AFTER multiple wins in the 50th edition of the National Music Competitions for Young Artists (NAMCYA), the UST Conservatory of Music held a tribute concert to the victorious Thomasians on Jan. 30 at the Albertus Magnus Auditorium.

Six Thomasian musicians played their title-clinching pieces in the concert.

In an interview with the Varsitarian, Asst. Prof. Arnold Josue, coordinator of the Department of Symphonic Instruments and Jazz, said the event was an opportunity for Thomasians to witness the efforts of the Conservatory students.   

“By giving a platform for the winners to showcase their winning performances, I hope to create a tradition where we can feature our students and their hard work,” said Josue, who organized the concert. 

Opening the concert was Justin Vincent Talusan, who won honorable mention in the lower strings category of the NAMCYA. He performed of “Variations on One String, Mosé Fantasia” by Niccolo Paganini.

Ghio Esteban, who also won an honorable mention in the violin competition, played “Danse Espagnole” by Manuel de Falla.

Clartrome Jacalan, who placed third in the cello category, played “Kol Nidrei” by Max Bruch, while Rei Francia, who was second in the contrabass category, played “Iyo Kailan Pa Man” by Angel Peña.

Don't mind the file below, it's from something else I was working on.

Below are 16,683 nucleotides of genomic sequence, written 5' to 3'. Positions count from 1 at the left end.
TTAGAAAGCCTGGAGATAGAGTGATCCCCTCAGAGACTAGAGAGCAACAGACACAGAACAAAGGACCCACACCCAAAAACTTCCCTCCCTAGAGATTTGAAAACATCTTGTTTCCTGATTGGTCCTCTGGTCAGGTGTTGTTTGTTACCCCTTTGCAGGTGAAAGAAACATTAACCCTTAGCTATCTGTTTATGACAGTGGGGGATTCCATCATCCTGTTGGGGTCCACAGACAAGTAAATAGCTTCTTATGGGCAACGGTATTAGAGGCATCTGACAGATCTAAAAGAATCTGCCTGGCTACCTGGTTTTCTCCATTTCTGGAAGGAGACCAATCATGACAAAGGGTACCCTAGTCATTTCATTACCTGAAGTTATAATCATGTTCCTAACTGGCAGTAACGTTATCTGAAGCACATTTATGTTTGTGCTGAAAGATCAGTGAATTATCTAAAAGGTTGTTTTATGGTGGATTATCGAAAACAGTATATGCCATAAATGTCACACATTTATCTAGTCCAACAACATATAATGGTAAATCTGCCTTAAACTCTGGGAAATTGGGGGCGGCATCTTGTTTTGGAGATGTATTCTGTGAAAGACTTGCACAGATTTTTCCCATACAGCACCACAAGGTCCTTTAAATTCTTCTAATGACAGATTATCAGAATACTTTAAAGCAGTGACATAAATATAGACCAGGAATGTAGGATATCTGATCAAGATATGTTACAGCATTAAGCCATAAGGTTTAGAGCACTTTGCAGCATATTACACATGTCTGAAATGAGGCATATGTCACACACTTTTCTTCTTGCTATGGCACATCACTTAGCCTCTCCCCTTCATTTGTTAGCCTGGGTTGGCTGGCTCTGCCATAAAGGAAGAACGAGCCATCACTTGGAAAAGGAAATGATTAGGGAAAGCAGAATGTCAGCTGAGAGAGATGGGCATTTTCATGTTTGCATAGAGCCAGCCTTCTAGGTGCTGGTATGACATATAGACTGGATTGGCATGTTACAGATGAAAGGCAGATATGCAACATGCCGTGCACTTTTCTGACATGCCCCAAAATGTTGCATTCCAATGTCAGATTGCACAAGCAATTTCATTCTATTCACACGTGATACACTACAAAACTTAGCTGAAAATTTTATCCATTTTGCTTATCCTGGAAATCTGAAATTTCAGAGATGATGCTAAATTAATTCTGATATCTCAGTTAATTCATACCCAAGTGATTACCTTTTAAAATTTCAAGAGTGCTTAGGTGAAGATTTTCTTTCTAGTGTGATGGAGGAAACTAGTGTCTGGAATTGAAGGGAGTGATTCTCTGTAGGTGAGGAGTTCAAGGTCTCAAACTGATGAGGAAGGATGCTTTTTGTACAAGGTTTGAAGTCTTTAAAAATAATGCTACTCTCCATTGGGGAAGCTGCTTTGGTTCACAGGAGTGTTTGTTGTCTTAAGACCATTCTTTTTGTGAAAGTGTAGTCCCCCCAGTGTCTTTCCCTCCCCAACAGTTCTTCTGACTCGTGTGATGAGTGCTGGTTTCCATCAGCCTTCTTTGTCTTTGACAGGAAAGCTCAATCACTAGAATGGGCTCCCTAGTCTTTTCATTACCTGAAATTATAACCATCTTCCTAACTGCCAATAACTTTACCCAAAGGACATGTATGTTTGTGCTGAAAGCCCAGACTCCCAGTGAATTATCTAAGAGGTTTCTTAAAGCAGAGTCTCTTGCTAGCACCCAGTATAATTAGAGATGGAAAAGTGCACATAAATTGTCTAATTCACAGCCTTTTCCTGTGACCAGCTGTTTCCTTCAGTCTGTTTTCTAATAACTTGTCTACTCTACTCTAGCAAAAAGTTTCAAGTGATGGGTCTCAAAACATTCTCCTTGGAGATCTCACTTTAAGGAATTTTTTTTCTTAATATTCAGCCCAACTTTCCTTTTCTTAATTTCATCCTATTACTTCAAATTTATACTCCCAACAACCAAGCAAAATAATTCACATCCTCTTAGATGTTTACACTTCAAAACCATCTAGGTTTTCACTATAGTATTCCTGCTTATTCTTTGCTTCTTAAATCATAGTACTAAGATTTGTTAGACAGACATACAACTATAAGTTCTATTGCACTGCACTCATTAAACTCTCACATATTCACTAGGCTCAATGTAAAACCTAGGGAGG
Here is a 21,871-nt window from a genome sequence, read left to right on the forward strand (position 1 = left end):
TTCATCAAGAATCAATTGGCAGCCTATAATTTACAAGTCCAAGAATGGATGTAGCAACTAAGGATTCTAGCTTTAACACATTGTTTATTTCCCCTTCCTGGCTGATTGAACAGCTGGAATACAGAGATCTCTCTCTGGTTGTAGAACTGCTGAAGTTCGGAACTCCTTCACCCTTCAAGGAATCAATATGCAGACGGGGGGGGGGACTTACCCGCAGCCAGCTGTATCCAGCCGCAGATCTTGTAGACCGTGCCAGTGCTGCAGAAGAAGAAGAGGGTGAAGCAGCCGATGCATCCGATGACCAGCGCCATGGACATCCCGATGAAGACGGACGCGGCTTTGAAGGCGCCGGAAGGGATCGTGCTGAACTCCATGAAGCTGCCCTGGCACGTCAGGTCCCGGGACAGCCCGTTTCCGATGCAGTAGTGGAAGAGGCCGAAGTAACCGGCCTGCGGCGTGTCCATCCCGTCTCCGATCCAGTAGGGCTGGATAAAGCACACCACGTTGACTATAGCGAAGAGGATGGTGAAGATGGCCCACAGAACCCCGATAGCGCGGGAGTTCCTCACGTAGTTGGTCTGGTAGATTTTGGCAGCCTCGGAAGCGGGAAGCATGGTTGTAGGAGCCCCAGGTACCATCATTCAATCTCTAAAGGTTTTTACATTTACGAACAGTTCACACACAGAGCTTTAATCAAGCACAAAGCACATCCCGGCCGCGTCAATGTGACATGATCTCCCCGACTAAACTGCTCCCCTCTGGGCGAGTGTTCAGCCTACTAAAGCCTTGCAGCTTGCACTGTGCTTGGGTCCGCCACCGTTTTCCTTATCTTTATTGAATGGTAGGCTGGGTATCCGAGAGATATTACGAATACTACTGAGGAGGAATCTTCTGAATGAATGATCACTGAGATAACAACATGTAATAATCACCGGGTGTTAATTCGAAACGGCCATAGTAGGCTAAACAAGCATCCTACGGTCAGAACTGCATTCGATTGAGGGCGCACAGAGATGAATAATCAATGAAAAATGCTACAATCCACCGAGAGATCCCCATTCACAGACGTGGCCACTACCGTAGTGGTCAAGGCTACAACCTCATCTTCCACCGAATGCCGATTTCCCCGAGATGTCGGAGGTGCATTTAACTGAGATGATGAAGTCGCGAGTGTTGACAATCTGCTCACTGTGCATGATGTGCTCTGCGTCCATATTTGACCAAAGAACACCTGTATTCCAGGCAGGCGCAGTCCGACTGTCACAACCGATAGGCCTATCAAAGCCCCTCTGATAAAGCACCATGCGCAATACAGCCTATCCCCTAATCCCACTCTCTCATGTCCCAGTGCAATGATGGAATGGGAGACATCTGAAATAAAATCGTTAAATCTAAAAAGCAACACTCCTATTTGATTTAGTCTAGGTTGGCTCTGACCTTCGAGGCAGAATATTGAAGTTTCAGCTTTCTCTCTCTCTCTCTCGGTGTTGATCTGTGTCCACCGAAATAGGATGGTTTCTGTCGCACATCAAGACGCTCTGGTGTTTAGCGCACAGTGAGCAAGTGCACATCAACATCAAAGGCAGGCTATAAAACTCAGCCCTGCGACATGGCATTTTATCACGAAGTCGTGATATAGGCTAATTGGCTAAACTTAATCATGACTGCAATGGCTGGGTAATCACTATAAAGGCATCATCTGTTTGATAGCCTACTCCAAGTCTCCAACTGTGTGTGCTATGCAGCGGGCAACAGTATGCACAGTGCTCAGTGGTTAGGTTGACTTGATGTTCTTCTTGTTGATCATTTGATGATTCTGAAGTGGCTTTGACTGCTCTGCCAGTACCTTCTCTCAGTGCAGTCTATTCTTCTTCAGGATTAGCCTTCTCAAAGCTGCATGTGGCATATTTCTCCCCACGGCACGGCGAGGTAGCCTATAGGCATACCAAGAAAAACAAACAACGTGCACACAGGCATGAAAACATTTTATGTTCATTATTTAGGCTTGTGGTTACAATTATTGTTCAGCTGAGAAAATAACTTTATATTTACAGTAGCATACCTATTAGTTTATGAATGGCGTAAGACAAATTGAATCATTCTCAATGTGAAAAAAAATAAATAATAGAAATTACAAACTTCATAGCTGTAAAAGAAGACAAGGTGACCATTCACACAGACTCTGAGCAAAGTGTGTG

UST Conservatory alumna and former Symphony Orchestra member Cyrel Lobarbio followed with a performance of “Gaano Kadalas Ang Minsan?” by George Canseco. She bagged the third prize in the bassoon competition at the 50th NAMCYA. 

Victor Jan Luigi Torres, one of the three Thomasian musicians who won first prize in the tilt, capped the concert with his performance of Violin Concerto No. 2 in G Minor, Op. 16 by Sergei Prokofiev. 

“I am proud to perform in front of the Thomasian community because it’s UST that guided me to reach wherever I am at right now,” he told the Varsitarian. 

Torres, a senior at the UST Conservatory, said his performance was a form of gratitude to his peers and professors for their continued support. 

“Each one of us helps each other to be better, and I think that’s a big factor in influencing me,” he said. 

NAMCYA has been the country’s most prestigious competition for young musicians since its inception in 1973.

A total of 12 Thomasian musicians won awards in the 50th NAMCYA, which was held at the Metropolitan Theater in Manila last Nov. 21 to 26.


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